Pakistan observes a day of national mourning for the 21 people killed when heavily-armed gunmen stormed a university in the troubled northwest, exposing the failings in a national crackdown on extremism.
Pakistanis mourn, bury their dead from the university massacre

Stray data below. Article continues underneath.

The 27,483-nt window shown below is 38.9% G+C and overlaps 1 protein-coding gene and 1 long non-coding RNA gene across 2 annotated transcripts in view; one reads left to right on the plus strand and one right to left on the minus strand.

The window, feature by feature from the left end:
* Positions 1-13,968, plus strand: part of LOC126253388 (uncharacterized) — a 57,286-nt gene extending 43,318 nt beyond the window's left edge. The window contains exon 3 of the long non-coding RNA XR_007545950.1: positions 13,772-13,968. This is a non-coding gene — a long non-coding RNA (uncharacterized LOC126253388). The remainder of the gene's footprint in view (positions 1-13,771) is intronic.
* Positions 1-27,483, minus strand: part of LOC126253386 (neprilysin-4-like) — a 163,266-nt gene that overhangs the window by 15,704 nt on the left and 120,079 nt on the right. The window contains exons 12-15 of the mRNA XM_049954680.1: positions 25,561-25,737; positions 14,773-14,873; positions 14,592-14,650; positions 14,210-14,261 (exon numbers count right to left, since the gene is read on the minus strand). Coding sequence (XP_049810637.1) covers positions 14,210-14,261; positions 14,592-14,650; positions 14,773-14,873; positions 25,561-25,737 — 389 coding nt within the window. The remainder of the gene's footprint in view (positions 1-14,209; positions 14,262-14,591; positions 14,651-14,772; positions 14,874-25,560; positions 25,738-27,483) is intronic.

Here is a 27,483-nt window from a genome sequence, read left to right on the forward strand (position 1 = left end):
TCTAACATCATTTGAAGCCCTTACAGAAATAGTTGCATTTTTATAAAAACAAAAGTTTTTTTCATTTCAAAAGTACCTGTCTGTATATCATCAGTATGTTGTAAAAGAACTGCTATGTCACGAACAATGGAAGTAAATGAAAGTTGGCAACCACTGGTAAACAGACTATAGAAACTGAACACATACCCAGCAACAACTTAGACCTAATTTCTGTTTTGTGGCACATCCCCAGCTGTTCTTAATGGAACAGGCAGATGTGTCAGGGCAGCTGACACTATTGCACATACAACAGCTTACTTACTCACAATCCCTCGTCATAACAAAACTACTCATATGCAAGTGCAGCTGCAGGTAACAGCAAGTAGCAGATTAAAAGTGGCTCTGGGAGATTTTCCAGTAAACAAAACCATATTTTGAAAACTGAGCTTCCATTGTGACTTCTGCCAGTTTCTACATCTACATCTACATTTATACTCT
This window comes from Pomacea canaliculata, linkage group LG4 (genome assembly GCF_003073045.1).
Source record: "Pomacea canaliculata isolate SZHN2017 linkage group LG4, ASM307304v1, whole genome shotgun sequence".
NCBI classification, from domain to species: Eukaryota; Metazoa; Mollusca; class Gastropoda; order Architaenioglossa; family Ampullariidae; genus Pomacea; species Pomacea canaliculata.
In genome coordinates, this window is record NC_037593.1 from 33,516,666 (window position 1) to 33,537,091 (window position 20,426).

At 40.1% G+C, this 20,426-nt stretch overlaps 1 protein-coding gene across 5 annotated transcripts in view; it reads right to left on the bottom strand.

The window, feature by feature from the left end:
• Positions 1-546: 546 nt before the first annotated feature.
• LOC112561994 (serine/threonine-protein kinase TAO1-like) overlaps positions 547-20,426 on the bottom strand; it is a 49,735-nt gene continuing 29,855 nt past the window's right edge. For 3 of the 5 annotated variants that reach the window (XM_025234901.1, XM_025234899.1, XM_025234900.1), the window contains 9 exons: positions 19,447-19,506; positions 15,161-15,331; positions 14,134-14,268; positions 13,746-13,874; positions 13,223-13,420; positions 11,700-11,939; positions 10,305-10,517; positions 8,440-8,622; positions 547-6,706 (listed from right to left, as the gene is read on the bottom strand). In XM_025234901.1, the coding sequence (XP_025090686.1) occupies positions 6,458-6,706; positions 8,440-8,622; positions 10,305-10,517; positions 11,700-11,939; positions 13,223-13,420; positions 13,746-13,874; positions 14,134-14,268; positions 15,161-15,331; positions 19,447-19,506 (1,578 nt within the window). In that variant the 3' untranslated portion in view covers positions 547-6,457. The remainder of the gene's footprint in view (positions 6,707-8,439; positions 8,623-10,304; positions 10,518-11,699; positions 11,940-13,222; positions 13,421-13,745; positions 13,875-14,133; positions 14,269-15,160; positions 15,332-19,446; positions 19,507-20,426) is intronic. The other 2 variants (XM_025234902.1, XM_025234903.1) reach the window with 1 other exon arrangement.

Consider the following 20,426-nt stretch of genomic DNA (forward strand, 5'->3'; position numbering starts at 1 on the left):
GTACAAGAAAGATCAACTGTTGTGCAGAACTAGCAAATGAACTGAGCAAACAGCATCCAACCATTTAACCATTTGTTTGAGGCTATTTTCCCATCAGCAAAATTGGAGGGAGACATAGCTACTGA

Pakistan mourns university massacre victimsCharsadda (Pakistan) – 21 January 2016 – AFPPakistan observed a day of national mourning Thursday for the 21 people killed when heavily-armed gunmen stormed a university in the troubled northwest, exposing the failings in a national crackdown on extremism.Armed police, some perched on the roofs of buildings, were still deployed Thursday morning at the Bacha Khan university campus in Charsadda, where students were targeted with grenades and automatic weapons, an AFP reporter said.Security forces remained on alert, with police foiling a bomb attack at a crowded bus station in nearby Peshawar Thursday morning.Wednesday’s assault, claimed by a faction of the Pakistani Taliban, bore a chilling resemblance to a December 2014 massacre at a school in nearby Peshawar that triggered a crackdown on militants that had been credited with a palpable improvement in security.Around 1,000 people in a nearby village attended the funeral on Thursday of a university caretaker killed.”I want to tell the terrorists, they can never win, they will lose, we will win, we the followers of peace and not terrorism,” Shah Hussain, father of the caretaker Fakhr-e-Alam, told AFP. One of the wounded students, a geology major, died overnight and his funeral was also being held Thursday. The majority of the dead were buried Wednesday in accordance with Muslim tradition. Seven other survivors were in stable condition and being treated in local hospitals, officials said.Defiant authorities kept schools in Khyber Pakhtunkhwa province open Thursday.”Militants want them shut down,” provincial education minister Arif Khan told AFP. “We wanted to send the message that education will continue.”Only Bacha Khan university and its sister university Abdul Wali Khan in the town of Mardan were closed, he said.- ‘Heroes die young’ -Flags flew at half-mast on government buildings while a prayer ceremony was set to be held in Islamabad, where Pashtun students were also organising a protest. Pashtuns form the dominant ethnic group in Khyber Pakhtunkhwa province.More than 200 sportsmen and women gathered along with officials from the Pakistan Sport Board (PSB) at a complex in the capital earlier Thursday to offer prayers for the victims.”We are determined that the young generation of Pakistan will not bow down to the terrorists,” PSB director Akhtar Nawaz said.Prime Minister Nawaz Sharif has vowed a “ruthless” response to the massacre and ordered security forces to hunt those behind Wednesday’s attack.Pools of blood and overturned furniture could be seen inside a hostel where the majority of the students died, while in a back alley outside, an old wooden plaque on the wall proclaimed: “Heroes die young”.The assault resembled a December 2014 assault at a Peshawar school in which more than 150 people were killed, mostly children.The strike prompted the military to intensify an ongoing offensive against extremists in the tribal areas, and the government to launch a National Action Plan (NAP) cracking down on extremism.Security improved in 2015 — but critics have repeatedly warned the government is not taking long-term steps to tackle the underlying scourge of extremism.Pakistan’s Human Rights Commission called Thursday for a “critical reappraisal” of the military operation, warning that the NAP cannot succeed “without a crackdown on institutions and groups that train terrorists or help them otherwise”.”We are not safe,” Ajun Khan, who lost his only son Asfand in the attack on the Peshawar school, told AFP Wednesday.